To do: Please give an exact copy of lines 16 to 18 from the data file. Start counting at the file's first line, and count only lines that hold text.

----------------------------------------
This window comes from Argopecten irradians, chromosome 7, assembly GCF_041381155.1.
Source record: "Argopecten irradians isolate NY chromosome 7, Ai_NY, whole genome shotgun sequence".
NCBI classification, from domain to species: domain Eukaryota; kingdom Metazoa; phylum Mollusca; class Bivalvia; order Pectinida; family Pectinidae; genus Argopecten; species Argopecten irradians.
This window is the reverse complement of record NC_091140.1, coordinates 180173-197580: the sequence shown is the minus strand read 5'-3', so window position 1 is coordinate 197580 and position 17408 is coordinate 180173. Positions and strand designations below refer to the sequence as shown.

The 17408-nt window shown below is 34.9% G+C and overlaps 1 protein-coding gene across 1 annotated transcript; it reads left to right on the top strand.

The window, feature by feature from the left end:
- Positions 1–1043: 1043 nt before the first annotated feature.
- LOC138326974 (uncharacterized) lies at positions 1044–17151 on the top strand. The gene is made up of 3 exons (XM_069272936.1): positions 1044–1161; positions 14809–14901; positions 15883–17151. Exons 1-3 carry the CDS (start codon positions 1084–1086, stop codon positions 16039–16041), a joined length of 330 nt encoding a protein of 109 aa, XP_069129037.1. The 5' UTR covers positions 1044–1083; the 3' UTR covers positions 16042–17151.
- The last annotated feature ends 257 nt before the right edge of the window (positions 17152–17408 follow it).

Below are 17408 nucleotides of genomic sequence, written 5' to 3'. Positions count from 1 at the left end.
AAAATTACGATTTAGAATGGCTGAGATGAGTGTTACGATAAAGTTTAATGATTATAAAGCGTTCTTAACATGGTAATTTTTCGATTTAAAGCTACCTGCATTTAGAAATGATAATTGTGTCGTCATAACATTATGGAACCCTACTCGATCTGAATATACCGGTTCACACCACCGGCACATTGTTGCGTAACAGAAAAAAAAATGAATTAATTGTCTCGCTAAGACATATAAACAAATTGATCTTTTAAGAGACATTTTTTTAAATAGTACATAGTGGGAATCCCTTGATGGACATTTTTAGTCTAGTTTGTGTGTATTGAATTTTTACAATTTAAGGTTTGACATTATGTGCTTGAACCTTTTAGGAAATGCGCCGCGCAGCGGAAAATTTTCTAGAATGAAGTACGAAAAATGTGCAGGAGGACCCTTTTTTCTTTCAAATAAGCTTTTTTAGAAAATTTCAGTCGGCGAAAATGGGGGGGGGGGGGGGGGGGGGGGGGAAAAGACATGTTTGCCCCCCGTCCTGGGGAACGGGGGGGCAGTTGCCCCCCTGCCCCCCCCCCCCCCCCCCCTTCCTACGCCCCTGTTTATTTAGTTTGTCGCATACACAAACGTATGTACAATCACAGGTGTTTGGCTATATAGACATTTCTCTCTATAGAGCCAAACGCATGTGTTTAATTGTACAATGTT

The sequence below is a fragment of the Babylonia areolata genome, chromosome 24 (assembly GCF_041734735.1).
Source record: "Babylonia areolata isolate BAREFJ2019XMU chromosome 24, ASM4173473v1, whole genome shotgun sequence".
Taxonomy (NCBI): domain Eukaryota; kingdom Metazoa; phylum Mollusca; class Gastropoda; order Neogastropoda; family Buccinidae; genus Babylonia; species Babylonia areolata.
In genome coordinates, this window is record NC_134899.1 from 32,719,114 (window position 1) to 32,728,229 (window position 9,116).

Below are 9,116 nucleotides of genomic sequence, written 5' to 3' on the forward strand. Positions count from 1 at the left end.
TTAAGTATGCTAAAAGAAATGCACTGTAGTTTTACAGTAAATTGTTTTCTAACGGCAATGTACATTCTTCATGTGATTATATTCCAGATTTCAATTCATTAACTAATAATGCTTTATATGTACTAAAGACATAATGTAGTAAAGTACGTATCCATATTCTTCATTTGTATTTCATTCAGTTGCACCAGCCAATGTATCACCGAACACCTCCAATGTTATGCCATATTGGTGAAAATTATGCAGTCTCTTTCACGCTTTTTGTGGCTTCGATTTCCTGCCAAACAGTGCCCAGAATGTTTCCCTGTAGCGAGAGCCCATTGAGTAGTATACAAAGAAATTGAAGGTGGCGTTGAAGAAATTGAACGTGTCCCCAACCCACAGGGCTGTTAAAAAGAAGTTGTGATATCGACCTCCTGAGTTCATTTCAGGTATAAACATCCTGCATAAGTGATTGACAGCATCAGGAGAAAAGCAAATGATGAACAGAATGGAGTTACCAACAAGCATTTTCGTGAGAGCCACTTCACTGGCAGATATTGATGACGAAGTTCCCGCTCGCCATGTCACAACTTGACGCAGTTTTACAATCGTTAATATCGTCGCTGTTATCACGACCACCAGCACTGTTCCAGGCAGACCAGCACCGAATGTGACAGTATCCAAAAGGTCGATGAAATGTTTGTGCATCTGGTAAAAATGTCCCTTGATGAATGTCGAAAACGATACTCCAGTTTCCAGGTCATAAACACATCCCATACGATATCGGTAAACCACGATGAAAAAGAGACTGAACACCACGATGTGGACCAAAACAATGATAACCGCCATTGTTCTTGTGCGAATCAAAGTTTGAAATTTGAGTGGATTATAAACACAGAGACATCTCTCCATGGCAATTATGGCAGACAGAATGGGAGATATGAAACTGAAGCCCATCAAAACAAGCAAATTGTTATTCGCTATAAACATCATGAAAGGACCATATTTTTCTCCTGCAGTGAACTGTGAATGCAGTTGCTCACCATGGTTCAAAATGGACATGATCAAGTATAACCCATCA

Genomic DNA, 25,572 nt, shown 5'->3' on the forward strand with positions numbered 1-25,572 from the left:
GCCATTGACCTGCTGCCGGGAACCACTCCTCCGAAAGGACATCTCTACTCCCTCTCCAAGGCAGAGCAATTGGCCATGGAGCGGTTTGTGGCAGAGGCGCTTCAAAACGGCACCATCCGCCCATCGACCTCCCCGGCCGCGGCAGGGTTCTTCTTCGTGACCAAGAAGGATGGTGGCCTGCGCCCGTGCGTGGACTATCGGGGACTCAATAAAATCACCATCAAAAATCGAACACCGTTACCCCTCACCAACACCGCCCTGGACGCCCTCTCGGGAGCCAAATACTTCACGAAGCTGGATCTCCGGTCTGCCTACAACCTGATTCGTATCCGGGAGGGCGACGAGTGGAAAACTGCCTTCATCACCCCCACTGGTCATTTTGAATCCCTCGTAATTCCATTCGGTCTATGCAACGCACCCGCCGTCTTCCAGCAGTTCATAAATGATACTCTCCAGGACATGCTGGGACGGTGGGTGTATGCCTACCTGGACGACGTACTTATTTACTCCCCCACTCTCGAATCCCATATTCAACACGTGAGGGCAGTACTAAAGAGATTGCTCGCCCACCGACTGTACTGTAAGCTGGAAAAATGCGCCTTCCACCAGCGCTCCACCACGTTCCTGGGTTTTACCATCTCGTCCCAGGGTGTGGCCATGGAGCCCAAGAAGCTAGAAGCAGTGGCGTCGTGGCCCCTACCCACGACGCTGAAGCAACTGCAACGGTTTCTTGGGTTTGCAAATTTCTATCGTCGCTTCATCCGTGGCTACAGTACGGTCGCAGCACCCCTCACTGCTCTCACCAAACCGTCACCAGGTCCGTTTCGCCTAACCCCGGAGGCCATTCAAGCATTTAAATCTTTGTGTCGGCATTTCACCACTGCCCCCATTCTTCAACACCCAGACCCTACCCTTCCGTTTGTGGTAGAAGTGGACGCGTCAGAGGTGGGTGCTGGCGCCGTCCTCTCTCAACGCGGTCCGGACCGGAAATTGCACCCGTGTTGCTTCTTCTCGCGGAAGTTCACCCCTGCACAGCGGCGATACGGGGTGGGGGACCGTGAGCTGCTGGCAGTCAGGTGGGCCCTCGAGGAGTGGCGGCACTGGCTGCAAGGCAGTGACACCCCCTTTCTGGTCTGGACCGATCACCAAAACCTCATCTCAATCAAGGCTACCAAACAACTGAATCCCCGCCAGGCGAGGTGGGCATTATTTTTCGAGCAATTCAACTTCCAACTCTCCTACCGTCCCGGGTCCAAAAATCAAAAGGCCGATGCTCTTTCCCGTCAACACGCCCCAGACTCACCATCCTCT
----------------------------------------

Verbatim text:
Below are 9,116 nucleotides of genomic sequence, written 5' to 3' on the forward strand. Positions count from 1 at the left end.
TTAAGTATGCTAAAAGAAATGCACTGTAGTTTTACAGTAAATTGTTTTCTAACGGCAATGTACATTCTTCATGTGATTATATTCCAGATTTCAATTCATTAACTAATAATGCTTTATATGTACTAAAGACATAATGTAGTAAAGTACGTATCCATATTCTTCATTTGTATTTCATTCAGTTGCACCAGCCAATGTATCACCGAACACCTCCAATGTTATGCCATATTGGTGAAAATTATGCAGTCTCTTTCACGCTTTTTGTGGCTTCGATTTCCTGCCAAACAGTGCCCAGAATGTTTCCCTGTAGCGAGAGCCCATTGAGTAGTATACAAAGAAATTGAAGGTGGCGTTGAAGAAATTGAACGTGTCCCCAACCCACAGGGCTGTTAAAAAGAAGTTGTGATATCGACCTCCTGAGTTCATTTCAGGTATAAACATCCTGCATAAGTGATTGACAGCATCAGGAGAAAAGCAAATGATGAACAGAATGGAGTTACCAACAAGCATTTTCGTGAGAGCCACTTCACTGGCAGATATTGATGACGAAGTTCCCGCTCGCCATGTCACAACTTGACGCAGTTTTACAATCGTTAATATCGTCGCTGTTATCACGACCACCAGCACTGTTCCAGGCAGACCAGCACCGAATGTGACAGTATCCAAAAGGTCGATGAAATGTTTGTGCATCTGGTAAAAATGTCCCTTGATGAATGTCGAAAACGATACTCCAGTTTCCAGGTCATAAACACATCCCATACGATATCGGTAAACCACGATGAAAAAGAGACTGAACACCACGATGTGGACCAAAACAATGATAACCGCCATTGTTCTTGTGCGAATCAAAGTTTGAAATTTGAGTGGATTATAAACACAGAGACATCTCTCCATGGCAATTATGGCAGACAGAATGGGAGATATGAAACTGAAGCCCATCAAAACAAGCAAATTGTTATTCGCTATAAACATCATGAAAGGACCATATTTTTCTCCTGCAGTGAACTGTGAATGCAGTTGCTCACCATGGTTCAAAATGGACATGATCAAGTATAACCCATCA

Genomic DNA, 25,572 nt, shown 5'->3' on the forward strand with positions numbered 1-25,572 from the left: